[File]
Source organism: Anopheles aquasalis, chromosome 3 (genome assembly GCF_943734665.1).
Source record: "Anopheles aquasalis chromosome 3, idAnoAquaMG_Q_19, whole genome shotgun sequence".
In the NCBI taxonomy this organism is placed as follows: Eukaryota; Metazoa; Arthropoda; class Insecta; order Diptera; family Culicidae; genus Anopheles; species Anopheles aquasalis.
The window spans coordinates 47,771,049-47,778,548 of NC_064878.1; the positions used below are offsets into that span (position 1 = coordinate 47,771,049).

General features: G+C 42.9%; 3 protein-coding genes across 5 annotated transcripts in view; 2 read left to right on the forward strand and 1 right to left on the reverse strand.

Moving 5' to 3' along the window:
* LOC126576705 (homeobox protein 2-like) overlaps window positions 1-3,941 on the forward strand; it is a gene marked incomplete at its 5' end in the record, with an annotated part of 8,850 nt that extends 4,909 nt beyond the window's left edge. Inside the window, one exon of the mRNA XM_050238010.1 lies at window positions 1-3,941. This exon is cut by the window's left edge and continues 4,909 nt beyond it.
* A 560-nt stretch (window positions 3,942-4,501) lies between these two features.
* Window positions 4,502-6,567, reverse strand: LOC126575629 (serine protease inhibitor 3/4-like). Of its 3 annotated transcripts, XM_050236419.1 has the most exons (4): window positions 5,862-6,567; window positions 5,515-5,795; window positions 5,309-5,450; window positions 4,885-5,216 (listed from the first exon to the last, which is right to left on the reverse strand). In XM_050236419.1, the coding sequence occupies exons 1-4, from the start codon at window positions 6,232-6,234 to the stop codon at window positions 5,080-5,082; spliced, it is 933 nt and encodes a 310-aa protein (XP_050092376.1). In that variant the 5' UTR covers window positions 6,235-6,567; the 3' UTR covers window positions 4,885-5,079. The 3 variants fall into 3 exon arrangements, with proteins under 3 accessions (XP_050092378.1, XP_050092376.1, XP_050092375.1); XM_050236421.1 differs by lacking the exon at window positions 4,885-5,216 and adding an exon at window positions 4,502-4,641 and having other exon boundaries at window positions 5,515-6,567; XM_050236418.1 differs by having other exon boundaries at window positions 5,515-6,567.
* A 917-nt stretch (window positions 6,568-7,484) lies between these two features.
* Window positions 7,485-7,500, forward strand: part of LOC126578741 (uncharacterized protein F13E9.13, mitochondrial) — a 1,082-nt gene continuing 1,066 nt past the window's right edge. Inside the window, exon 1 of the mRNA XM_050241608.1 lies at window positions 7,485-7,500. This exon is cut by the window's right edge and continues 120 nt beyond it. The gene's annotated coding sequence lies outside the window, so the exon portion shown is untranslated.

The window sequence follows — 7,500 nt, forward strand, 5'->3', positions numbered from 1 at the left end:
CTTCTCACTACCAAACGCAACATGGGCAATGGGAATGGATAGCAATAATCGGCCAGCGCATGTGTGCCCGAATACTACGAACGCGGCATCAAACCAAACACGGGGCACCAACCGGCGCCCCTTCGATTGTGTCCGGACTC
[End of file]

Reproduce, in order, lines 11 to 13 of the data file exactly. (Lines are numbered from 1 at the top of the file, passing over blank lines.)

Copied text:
* Window positions 7,485-7,500, forward strand: part of LOC126578741 (uncharacterized protein F13E9.13, mitochondrial) — a 1,082-nt gene continuing 1,066 nt past the window's right edge. Inside the window, exon 1 of the mRNA XM_050241608.1 lies at window positions 7,485-7,500. This exon is cut by the window's right edge and continues 120 nt beyond it. The gene's annotated coding sequence lies outside the window, so the exon portion shown is untranslated.

The window sequence follows — 7,500 nt, forward strand, 5'->3', positions numbered from 1 at the left end:
CTTCTCACTACCAAACGCAACATGGGCAATGGGAATGGATAGCAATAATCGGCCAGCGCATGTGTGCCCGAATACTACGAACGCGGCATCAAACCAAACACGGGGCACCAACCGGCGCCCCTTCGATTGTGTCCGGACTC